Does Breast Milk Stain Your Clothes? Here's How To Handle Those Greasy Milk Spots

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I breastfeed each of my children for an extended period of time. I actually kind of miss it, all these years later. The bonding, the sweet time shared between me and my child, the instant sleep that would take over their bodies that I can only dream of now — good times. One of the things I don't miss though is the laundry that breastfeeding created. From leaks to spit-up, there's a lot happening. But does breast milk stain your clothes? I mean, a poopy diaper exploding in your lap is one thing, but what about an overly full, leaking breast?

Turns out, I have some good news and some bad news. In my long experience with breastfeeding, whether or not breast milk will stain your clothing is largely dependent on the fabric of the garment, and strangely, how old your child is. In the first few days after giving birth, your milk isn't the usual milk that you'll be producing for the duration of your breastfeeding. It's colostrum, which according to Science Daily, is mostly sugar, protein, water, and antibodies. It's also sticky as heck, and gold in color, making it much harder to get out of clothes than regular breast milk. (It was almost impossible to get out of the silky robe that I bought purposefully for the ease of whipping out my breast to feed my baby. That was a rookie mistake I'll never repeat.)

ChrissyTeigen/Instagram

If you've been watching Chrissy Teigen's Instagram stories, you'll know that she recently lamented the breast milk that leaked into what looked like a very expensive bra. (The seaming is truly something to behold.) If you've ever breastfed, you'll know this pain, however, unlike colostrum, most breast milk doesn't leave a stain. While it is composed of quite a bit of fat and sugar, according to Seminars in Perinatology, it's not particularly sticky or greasy, making it easily removed with regular laundering. It will, however, look like a stain until you wash it. It doesn't dry up like a drop of water would do.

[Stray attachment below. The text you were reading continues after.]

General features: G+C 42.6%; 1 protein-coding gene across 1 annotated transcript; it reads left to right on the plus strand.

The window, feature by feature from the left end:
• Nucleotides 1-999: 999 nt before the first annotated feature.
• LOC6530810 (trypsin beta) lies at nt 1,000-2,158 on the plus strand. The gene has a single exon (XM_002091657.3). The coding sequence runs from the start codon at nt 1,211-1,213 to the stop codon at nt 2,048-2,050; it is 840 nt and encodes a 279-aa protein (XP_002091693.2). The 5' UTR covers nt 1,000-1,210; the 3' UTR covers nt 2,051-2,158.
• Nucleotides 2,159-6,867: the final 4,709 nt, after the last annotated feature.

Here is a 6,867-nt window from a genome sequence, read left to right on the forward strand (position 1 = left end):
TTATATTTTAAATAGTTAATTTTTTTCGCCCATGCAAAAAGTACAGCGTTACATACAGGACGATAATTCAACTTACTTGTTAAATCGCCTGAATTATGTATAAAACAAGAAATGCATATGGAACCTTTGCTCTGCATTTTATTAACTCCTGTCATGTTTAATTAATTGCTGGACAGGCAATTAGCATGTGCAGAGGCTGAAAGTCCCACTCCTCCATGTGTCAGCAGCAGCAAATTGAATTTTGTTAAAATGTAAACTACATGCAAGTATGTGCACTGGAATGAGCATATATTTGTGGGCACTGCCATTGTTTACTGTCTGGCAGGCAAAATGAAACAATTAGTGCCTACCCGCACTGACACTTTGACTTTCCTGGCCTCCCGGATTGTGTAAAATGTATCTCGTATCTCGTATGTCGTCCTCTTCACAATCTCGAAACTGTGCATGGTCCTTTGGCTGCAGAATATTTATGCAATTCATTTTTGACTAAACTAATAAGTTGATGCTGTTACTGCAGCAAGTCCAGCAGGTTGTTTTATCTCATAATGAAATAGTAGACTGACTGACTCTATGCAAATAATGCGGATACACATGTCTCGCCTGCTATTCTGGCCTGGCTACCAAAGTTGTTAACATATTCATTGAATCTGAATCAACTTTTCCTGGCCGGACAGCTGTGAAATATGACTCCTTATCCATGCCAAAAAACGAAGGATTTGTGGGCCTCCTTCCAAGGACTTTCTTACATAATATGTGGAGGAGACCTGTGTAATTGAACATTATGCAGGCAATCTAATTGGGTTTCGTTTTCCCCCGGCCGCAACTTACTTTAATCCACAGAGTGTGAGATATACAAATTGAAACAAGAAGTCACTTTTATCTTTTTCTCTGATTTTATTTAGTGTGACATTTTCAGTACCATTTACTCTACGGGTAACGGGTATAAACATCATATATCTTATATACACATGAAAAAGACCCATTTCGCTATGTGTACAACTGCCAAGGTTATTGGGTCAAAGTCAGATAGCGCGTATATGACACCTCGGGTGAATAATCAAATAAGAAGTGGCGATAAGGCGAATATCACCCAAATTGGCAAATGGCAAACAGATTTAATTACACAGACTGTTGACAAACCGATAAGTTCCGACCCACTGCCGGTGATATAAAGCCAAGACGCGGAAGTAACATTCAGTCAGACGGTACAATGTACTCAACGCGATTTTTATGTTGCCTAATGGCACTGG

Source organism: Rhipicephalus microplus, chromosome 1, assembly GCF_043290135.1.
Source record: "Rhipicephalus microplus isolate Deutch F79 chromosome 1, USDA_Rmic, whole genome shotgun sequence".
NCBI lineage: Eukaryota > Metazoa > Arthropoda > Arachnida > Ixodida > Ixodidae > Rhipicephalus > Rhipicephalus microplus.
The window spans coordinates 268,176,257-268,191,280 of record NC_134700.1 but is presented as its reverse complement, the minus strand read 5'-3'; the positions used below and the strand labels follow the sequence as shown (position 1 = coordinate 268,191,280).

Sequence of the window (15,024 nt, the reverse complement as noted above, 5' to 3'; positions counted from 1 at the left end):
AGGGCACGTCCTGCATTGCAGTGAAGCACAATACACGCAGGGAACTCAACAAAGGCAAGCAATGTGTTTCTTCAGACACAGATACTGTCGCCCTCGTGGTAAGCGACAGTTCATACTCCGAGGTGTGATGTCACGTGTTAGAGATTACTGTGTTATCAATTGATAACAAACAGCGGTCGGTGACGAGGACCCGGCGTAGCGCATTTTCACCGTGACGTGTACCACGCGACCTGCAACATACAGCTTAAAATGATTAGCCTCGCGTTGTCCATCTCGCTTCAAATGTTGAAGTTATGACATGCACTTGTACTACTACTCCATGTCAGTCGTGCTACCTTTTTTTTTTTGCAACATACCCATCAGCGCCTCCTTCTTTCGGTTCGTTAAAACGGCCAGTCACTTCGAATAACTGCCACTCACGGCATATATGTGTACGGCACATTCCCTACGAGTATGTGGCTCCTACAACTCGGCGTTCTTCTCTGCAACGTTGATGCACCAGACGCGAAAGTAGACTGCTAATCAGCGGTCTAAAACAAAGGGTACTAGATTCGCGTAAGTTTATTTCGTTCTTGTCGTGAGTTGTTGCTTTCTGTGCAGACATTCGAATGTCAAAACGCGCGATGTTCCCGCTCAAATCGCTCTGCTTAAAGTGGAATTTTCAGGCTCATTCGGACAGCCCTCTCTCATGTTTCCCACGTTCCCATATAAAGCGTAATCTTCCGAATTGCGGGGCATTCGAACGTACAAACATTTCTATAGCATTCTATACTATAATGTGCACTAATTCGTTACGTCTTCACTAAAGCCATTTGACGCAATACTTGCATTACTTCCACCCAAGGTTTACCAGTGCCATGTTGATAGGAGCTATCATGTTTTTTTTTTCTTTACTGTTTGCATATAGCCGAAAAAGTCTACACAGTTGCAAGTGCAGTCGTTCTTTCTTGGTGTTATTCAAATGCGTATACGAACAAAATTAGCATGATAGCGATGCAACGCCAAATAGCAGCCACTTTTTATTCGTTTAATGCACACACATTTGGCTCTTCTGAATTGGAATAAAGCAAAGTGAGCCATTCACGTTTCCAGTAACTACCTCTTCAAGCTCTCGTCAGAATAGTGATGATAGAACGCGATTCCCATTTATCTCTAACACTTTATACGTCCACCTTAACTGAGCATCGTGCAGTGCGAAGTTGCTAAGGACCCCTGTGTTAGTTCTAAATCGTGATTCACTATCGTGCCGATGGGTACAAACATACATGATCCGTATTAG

You'll want to pay close attention to the instructions on the garment you're cleaning, too. I learned the hard way that just because you think you should be washing your nursing bra on high heat to get it as clean as possible does not mean that you should. In fact, according to Charley Maternity Bras, you're going to want to wash your nursing bras in extra cold water, on the gentle cycle, and consider line drying them or lying them flat to dry because the elastic in the bra is delicate and can react poorly to the high heat of the dryer.

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I asked maternity nurse and mom Amber Taylor of British Columbia if breast milk stains clothes, and she tells Romper that "breast milk can stain silk and delicate fabrics, but it doesn't really stain cotton or nylon." The big issue with breast milk staining, according to Taylor, is when it's in spit-up. "Babies also throw up mucus, and that can make the milk more viscous and prone to stay on clothes." In that case, you'll want to rinse it off right away and get it in the laundry.

However, the one time your breast milk might really stain everything, notes Taylor, is when you're having problems with cracked nipples as so many of us do in the beginning. Blood is an absolute pain in the butt to get out of clothing, and sometimes there's just no hope for it. I'll never forget waking up in the middle of the night with two bright pink Regina George-style boob patches right over my nipples. That t-shirt was lost to me forever. If your nipples are damaged, make sure that you change your breast pads frequently (or use disposable ones), because blood doesn't always want to come out. Otherwise, you're good with a little detergent and a lot of patience while you leak.

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